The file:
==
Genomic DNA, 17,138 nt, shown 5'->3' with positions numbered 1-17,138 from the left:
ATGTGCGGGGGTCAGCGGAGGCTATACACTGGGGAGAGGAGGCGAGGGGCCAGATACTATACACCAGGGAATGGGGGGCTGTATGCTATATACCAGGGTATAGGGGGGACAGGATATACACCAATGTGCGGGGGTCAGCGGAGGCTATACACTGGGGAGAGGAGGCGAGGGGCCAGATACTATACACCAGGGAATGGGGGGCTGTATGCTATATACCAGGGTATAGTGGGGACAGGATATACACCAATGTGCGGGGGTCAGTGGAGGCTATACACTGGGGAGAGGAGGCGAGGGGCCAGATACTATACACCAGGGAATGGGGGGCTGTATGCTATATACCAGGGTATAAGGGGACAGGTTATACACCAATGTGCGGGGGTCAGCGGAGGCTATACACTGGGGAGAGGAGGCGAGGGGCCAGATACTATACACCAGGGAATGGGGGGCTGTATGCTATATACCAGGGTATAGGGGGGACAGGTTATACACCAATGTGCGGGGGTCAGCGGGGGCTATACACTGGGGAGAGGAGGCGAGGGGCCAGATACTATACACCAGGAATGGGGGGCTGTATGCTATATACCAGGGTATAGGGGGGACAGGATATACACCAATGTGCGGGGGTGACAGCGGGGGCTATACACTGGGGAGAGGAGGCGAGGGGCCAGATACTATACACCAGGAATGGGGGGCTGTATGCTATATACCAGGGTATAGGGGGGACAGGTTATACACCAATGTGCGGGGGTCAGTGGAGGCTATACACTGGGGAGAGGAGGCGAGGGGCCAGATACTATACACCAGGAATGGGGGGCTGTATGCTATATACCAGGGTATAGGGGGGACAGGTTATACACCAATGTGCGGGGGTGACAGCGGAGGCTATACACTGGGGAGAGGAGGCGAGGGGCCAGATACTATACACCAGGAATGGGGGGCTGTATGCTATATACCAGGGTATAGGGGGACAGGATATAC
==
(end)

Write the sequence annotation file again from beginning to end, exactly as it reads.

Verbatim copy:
Genomic DNA, 17,138 nt, shown 5'->3' with positions numbered 1-17,138 from the left:
ATGTGCGGGGGTCAGCGGAGGCTATACACTGGGGAGAGGAGGCGAGGGGCCAGATACTATACACCAGGGAATGGGGGGCTGTATGCTATATACCAGGGTATAGGGGGGACAGGATATACACCAATGTGCGGGGGTCAGCGGAGGCTATACACTGGGGAGAGGAGGCGAGGGGCCAGATACTATACACCAGGGAATGGGGGGCTGTATGCTATATACCAGGGTATAGTGGGGACAGGATATACACCAATGTGCGGGGGTCAGTGGAGGCTATACACTGGGGAGAGGAGGCGAGGGGCCAGATACTATACACCAGGGAATGGGGGGCTGTATGCTATATACCAGGGTATAAGGGGACAGGTTATACACCAATGTGCGGGGGTCAGCGGAGGCTATACACTGGGGAGAGGAGGCGAGGGGCCAGATACTATACACCAGGGAATGGGGGGCTGTATGCTATATACCAGGGTATAGGGGGGACAGGTTATACACCAATGTGCGGGGGTCAGCGGGGGCTATACACTGGGGAGAGGAGGCGAGGGGCCAGATACTATACACCAGGAATGGGGGGCTGTATGCTATATACCAGGGTATAGGGGGGACAGGATATACACCAATGTGCGGGGGTGACAGCGGGGGCTATACACTGGGGAGAGGAGGCGAGGGGCCAGATACTATACACCAGGAATGGGGGGCTGTATGCTATATACCAGGGTATAGGGGGGACAGGTTATACACCAATGTGCGGGGGTCAGTGGAGGCTATACACTGGGGAGAGGAGGCGAGGGGCCAGATACTATACACCAGGAATGGGGGGCTGTATGCTATATACCAGGGTATAGGGGGGACAGGTTATACACCAATGTGCGGGGGTGACAGCGGAGGCTATACACTGGGGAGAGGAGGCGAGGGGCCAGATACTATACACCAGGAATGGGGGGCTGTATGCTATATACCAGGGTATAGGGGGACAGGATATAC